Suspicions of corruption are hovering overhead again on the land of Kuwait, but this time it is not local, as the Inspector General of the US army bases inside Kuwait revealed that the property documents of his forces witnessed mistakes in the millions of dollars, noting that the auditor’s report monitored the price of one office printer exceeding about 1.1 million dollars, in exchange for the purchase of 82 similar printers for only $412 each.

The inspector general added that the Army’s databases included the listing of a basic fire department simulator worth $36.3 million, although its actual value was only $49,950, reports a local Arabic daily.

According Star and Stripes newspaper, an army property officer told the auditors that he miscalculated the value of 17 refrigerators, as they were calculated at $652,606 each, while their true cost was $24,170, arguing that the lack of accountability led to the skew of the costs submitted to a contractor. Basic operations and security support.

In this regard, the audit team conducted an investigation into the results of the army’s supervision of the area support group contract in Camp Arifjan – Kuwait, as well as Camp Boring, and the auditors compared property books held by the army and the contractor, and both the army and the contractor are supposed to keep track of the amount of government property being provisioned.

In their report, the audit team said the contractor’s records included at least 23,374 more pieces of government property than the military was tracking, adding that unaccounted items may have been lost or stolen without the military’s knowledge.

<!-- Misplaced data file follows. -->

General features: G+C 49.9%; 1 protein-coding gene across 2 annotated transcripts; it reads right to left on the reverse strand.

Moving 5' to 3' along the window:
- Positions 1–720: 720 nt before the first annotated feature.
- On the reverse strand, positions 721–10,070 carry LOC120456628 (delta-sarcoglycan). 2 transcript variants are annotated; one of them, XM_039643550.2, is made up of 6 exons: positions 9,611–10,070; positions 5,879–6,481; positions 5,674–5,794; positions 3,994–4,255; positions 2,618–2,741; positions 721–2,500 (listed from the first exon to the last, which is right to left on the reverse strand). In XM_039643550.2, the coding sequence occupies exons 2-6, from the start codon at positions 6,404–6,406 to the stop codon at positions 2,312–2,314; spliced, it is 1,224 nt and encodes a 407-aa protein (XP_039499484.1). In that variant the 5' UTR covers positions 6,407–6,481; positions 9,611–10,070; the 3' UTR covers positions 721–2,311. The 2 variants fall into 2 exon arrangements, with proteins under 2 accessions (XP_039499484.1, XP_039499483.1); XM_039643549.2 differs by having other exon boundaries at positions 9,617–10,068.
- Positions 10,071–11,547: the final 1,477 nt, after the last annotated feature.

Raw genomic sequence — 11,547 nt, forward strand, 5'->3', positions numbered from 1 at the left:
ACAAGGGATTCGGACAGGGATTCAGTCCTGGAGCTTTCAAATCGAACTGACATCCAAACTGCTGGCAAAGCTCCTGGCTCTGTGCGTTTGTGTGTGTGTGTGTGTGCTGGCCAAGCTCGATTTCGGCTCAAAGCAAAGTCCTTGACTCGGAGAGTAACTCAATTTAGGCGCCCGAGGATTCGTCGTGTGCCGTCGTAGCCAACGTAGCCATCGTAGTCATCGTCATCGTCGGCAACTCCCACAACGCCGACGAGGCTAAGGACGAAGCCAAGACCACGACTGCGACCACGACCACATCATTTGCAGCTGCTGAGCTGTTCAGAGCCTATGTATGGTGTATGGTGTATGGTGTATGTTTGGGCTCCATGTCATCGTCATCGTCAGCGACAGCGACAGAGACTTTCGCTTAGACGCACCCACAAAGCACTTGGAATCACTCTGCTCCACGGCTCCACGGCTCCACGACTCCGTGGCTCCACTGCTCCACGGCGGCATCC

The report stated that the contractor reported having incurred equipment losses worth $13.5 million over the past 11 years, while military takeover rules state that contractors must be reported to the government when property awarded to them is lost, stolen or destroyed.

He pointed out that without accurate records, the army cannot verify whether the contractor is telling the truth about the amount of government property lost in Kuwait or not, pointing out that the auditors found one of the printers in the contractor’s employees’ apartment outside “Arifjan”, although the text of the contract states that The military must give its consent for the personnel to leave the base.

He added that “the army’s lack of accountability and oversight of the site allowed the contractor to remove the printer from the base,” arguing that government property records overestimated the costs of what it was providing to contractors by $48.3 million.

The report stated that the Army official in charge of managing property books said that an error total had been set in the database for several items, adding that it was possible that other items that were manually typed into Army databases by other property book managers around the world were also incorrect.

The report recommended that the Area Support Group in Kuwait, which did not have policies to correct errors in property records, establish the process, noting that the military identified the problem as dating back to 2011 and would try to find a solution by fiscal year 2026.



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